Marxism

Samuel Rowe

I study the relationship between narrative form and social and economic history during the long eighteenth century.  My dissertation treats villain characters in eighteenth-century British fiction, arguing for their distinctive narratological function, and situating them against the historical background of shifting conceptions of economic subjectivity.  I also maintain an interest in poetry, new and old, and have published on Romantic poetry as well as essays and reviews on recent poetry.  I graduated from Oberlin College in 2011 with a BA in Engl

Christopher Taylor

Christopher TaylorMy research and teaching focus on the hemispheric Americas in the nineteenth century. While the British West Indies is my primary area of focus, I am interested in how these islands were linked to worlds beyond the boundaries of the British Empire. Working at the edges of economic history, political theory, and literary studies, I study how West Indian creoles drew on the ideas and texts that circulated through these entangled worlds to develop norms and model polities opposed to slavery, economic liberalism, and expansionist imperialism.

David Carroll Simon

David Simon

I teach and write about the literary and intellectual history of sixteenth- and seventeenth-century England, often in connection with continental (especially French) cultural phenomena. I am writing a book about the intimacy of literature and science in this period, which explores the shared interest of natural philosophers and poets in the epistemological and ethical consequences of carelessness and other forms of casual indifference. By describing experiences of minimal feeling that are neither repressive nor illusory, neither achievements of self-discipline nor self-serving fabrications, the protagonists of my project disclose an unfamiliar conception of scientific dispassion. For Boyle, Marvell, Milton, and others, “nonchalance” intensifies receptivity and draws out the world’s hidden properties.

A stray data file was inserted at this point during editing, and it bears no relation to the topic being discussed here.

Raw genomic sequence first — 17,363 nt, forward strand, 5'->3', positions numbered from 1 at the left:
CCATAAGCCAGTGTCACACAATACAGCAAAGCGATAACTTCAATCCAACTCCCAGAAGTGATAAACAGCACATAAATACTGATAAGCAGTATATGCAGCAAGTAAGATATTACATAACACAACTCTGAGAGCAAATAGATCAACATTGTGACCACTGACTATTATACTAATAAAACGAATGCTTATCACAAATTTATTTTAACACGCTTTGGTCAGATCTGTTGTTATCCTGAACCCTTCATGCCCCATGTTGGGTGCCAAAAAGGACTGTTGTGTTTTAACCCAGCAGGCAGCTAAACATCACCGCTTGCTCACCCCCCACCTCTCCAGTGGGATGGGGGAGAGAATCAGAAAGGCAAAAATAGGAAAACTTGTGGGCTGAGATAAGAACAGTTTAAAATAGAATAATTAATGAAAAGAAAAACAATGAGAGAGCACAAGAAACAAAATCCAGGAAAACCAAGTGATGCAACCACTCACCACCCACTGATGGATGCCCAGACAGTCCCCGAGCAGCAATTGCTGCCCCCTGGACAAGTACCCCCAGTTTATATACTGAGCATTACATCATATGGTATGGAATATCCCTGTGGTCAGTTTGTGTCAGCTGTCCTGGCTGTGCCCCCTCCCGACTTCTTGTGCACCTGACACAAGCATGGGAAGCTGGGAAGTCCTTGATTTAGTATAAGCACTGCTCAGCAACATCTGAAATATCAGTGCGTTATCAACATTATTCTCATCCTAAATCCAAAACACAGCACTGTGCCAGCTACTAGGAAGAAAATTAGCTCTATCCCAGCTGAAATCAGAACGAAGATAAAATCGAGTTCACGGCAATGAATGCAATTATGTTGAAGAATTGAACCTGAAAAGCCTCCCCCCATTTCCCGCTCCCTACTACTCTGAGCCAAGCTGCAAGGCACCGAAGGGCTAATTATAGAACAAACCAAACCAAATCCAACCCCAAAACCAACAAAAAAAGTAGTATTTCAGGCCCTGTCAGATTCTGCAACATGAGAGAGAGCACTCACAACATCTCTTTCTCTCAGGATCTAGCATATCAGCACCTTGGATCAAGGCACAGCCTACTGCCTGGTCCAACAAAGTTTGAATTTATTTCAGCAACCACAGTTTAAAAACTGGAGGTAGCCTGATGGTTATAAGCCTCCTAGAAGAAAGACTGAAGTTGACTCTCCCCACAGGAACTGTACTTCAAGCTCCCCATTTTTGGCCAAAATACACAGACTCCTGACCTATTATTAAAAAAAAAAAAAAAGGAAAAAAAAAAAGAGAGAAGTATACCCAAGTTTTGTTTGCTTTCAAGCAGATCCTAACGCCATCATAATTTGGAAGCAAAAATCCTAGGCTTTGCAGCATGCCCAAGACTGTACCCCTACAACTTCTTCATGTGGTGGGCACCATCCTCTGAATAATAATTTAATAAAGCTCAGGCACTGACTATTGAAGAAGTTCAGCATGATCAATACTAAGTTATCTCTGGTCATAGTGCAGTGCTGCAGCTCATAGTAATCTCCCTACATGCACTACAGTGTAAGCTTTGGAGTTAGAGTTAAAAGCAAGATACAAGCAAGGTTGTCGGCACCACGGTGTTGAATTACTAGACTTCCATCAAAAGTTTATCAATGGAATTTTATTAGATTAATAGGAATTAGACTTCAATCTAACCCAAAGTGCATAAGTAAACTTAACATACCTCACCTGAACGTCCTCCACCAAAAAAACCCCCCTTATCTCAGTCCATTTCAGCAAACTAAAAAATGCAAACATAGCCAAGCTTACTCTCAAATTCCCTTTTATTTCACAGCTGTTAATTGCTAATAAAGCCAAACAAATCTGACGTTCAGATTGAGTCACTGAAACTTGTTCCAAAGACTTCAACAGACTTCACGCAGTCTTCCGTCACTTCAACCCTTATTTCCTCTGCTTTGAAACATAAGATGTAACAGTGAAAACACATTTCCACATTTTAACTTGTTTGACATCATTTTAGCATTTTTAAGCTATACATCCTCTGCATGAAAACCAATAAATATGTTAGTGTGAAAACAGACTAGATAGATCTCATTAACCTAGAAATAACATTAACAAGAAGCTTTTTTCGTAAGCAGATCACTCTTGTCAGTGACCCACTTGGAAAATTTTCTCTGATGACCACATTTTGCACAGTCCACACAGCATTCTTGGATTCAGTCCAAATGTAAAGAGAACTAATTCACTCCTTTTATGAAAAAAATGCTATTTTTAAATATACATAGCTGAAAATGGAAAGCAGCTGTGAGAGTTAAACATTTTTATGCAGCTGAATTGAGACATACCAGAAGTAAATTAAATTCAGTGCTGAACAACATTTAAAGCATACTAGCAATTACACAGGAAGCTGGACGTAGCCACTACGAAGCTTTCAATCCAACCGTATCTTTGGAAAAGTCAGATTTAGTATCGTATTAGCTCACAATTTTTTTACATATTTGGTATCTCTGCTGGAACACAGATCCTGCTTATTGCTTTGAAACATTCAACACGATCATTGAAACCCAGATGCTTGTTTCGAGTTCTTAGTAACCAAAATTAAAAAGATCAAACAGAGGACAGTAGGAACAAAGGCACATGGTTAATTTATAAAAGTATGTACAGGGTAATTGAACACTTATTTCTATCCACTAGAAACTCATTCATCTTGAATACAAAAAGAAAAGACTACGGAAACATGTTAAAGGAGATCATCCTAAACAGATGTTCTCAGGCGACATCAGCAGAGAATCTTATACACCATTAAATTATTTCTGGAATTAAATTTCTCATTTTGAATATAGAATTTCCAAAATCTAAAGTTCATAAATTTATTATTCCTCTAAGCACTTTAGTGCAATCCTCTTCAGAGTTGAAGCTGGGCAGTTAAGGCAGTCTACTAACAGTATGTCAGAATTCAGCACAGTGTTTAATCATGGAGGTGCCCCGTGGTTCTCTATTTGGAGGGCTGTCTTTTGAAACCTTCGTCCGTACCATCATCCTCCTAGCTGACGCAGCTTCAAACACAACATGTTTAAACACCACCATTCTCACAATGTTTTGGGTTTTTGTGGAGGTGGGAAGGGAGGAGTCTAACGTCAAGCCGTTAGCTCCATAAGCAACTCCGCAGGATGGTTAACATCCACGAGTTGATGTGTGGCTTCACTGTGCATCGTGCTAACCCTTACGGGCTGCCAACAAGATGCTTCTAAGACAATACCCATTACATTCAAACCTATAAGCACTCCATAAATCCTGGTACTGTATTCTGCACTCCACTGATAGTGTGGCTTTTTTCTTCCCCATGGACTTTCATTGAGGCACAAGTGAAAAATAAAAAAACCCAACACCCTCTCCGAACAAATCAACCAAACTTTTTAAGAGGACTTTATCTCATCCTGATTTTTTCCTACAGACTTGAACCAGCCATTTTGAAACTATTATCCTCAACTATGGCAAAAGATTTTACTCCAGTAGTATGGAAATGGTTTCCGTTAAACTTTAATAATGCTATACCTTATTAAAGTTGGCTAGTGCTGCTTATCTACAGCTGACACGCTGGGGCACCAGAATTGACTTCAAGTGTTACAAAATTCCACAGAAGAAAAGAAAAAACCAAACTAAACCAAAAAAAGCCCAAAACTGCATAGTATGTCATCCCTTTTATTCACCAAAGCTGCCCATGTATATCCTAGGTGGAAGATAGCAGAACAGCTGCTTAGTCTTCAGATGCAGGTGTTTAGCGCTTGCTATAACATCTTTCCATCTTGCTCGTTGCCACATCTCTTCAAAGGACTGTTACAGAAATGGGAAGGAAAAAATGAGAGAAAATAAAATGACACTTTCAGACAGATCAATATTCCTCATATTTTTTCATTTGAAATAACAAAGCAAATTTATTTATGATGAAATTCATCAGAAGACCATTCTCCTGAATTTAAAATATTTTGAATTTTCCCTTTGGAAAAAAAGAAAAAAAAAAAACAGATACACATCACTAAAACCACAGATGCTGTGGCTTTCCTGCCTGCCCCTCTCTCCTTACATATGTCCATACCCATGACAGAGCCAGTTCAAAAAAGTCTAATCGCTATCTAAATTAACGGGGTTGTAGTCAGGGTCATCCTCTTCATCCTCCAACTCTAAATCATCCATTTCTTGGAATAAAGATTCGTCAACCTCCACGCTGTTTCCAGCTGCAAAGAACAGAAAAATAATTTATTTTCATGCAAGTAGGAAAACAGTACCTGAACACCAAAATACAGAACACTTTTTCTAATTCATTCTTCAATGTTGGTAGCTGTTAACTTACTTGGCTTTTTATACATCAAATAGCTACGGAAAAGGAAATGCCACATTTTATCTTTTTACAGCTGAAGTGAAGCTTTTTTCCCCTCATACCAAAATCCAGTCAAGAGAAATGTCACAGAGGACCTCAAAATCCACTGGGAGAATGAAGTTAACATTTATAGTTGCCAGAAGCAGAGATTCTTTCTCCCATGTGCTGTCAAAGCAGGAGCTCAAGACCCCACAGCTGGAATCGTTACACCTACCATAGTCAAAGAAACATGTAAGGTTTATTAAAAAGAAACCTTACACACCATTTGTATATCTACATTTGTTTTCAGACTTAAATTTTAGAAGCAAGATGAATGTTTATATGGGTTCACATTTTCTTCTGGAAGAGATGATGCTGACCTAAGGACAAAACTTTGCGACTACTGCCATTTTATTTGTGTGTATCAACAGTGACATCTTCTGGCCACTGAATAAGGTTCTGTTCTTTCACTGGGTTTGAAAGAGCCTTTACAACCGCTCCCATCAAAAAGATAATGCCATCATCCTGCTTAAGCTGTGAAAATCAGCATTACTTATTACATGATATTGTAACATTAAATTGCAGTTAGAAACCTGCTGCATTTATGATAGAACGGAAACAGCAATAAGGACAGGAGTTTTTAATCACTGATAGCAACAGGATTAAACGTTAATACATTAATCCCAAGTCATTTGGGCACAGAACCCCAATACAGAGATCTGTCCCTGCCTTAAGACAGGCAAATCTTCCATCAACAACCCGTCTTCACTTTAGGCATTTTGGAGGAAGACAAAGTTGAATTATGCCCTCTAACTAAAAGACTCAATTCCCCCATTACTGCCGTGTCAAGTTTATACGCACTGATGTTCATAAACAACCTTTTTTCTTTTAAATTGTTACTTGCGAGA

Adrienne Brown

Adrienne BrownI specialize in American and African-American cultural production in the 20th century. I am currently exploring the influence of architecture and urban planning on literary form alongside the ways that narrative intervenes in our historical and experiential understandings of space. My work also considers a range of objects beyond the literary, considering the ways TV shows hear, journalists see, and class may be felt, and analyzing race's sonic and spatial dimensions. 

Patrick Jagoda

Patrick JagodaBroadly speaking, I work in the fields of new media studies and twentieth and twenty-first century American literature and culture. Within these areas, my teaching and research focus on digital games, electronic literature, virtual worlds, television, cinema, the novel, and media theory.

Elaine Hadley